New Ties Emerge Between Russia and National Security Advisor Michael Flynn
On Tuesday, POLITICO reported that Ekim Alptekin, the Turkish man who paid Flynn $600,000 for lobbying services, has significant ties to Russia. Court records show that Alptekin, who helps to coordinate Turkish lobbying in Washington, negotiated an aviation financing deal with Vladimir Putin in 2009. Additionally, Alpetkin works closely with a former Russian executive who has been involved with Putin’s government, according to three people with direct knowledge of the relationship.
Trump Flip Flops on NAFTA within Hours
Just hours after administration officials stated that Trump was considering the drastic move of withdrawing from the North American Free Trade Agreement, he told the leaders of Mexico and Canada that he wouldn’t. While some may try to explain this reversal as crafty negotiation by a master dealmaker, the Washington Post’s account of the shift suggests that a deeply divided administration and Trump’s poor understanding of the issue are to blame. It seems that this is just another instance of a pattern of needlessly erratic and inflammatory behavior.
The White House uses chilling language to attack sanctuary cities and the federal judge who ruled in their favor. Trump’s staff makes a game of lying to the media, but are so distrustful of each other that they employ their own personal PR advisers.
Press Secretary: U.S. Sanctuary Cities “Have the Blood of Dead Americans on their Hands”
On Tuesday, after a federal judge issued a temporary injunction blocking Trump’s attempt to cut off funding to sanctuary cities, White House Press Secretary Sean Spicer issued a blistering statement harshly condemning these local governments as having the “blood of dead Americans on their hands.” The statement also belittled the federal judge who issued the ruling by diminishing him as an “unelected judge” and accusing him of ignoring and undermining the rule of law. Unsurprisingly, President Trump joined this attack on the judiciary with a series of Tweets characterizing the ruling as “ridiculous” and biased. In an interview with the Washington Examiner, he went as far as to say that he has considered proposals to split up the 9th Circuit Court of Appeals, which has now blocked two of his executive orders.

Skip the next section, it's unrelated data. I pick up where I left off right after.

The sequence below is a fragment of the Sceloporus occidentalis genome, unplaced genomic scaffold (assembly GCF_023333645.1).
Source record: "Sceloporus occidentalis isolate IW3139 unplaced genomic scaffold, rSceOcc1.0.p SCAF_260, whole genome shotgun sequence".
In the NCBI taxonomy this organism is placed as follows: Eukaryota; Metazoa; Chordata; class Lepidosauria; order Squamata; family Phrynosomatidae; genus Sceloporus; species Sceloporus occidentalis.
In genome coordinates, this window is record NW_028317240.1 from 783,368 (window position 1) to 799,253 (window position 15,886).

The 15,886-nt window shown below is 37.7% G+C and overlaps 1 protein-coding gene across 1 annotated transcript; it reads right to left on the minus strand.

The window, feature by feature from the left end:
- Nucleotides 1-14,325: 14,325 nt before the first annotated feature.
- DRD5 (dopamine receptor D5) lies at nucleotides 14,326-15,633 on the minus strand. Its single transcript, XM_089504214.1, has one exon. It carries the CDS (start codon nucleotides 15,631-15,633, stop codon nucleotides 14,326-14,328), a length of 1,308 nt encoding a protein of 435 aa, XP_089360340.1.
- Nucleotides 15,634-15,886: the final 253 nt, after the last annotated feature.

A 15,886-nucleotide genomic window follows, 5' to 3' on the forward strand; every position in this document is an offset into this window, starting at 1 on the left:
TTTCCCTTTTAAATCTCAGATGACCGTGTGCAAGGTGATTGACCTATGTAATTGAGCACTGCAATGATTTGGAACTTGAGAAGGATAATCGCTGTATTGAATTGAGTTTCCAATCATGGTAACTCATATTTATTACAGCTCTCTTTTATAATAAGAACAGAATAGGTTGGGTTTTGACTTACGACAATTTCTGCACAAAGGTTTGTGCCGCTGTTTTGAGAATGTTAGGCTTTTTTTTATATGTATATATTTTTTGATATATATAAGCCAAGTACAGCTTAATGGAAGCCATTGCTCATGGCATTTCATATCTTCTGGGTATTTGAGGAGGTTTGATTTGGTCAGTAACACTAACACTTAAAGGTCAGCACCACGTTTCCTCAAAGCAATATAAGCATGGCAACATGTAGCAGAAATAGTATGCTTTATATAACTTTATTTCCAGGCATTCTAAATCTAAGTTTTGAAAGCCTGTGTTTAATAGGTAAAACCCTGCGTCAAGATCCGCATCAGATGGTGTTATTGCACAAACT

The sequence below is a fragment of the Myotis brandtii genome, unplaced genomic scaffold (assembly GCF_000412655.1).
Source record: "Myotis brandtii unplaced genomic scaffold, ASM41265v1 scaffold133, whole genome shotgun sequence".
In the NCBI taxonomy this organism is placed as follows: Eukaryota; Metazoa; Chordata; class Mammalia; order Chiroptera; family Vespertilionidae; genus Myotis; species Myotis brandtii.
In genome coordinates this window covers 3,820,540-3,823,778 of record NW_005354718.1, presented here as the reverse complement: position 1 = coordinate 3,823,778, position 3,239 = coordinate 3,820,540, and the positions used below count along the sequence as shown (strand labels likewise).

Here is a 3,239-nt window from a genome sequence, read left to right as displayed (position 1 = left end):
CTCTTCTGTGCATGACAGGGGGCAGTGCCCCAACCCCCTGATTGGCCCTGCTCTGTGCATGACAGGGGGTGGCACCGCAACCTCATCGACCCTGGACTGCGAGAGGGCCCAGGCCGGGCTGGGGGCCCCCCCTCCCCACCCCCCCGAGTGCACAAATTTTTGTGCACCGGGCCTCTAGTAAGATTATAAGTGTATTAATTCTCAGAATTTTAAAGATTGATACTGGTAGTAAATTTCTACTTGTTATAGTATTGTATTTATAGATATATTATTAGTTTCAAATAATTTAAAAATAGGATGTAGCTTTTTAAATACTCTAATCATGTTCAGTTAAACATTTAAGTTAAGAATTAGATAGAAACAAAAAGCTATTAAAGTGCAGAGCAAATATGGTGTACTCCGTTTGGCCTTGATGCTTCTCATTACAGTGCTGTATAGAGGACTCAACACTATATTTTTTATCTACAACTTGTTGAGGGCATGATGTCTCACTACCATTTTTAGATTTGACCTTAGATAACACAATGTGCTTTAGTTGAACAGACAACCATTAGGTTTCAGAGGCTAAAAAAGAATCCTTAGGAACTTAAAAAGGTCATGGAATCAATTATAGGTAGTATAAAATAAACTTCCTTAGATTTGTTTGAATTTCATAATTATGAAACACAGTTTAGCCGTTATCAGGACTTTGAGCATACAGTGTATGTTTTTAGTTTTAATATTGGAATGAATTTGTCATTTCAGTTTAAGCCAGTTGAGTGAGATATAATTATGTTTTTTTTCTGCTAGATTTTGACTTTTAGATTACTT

White House Staff Have a “Game” of Lying to the Press
An article in the May/June edition of POLITICO Magazine quotes three sources close to the West Wing who described how the White House habitually lies to the media, just for the fun of it. “They will screw with you. They will feed you things that are not true,” one source was warned by a transition official. “They all lie. It’s a game to them,” said a conservative journalist. This is creating an environment where the White House simply cannot be trusted as a source of even the most insignificant information, “I don’t trust anything I’m told by a comms person,” one reporter stated.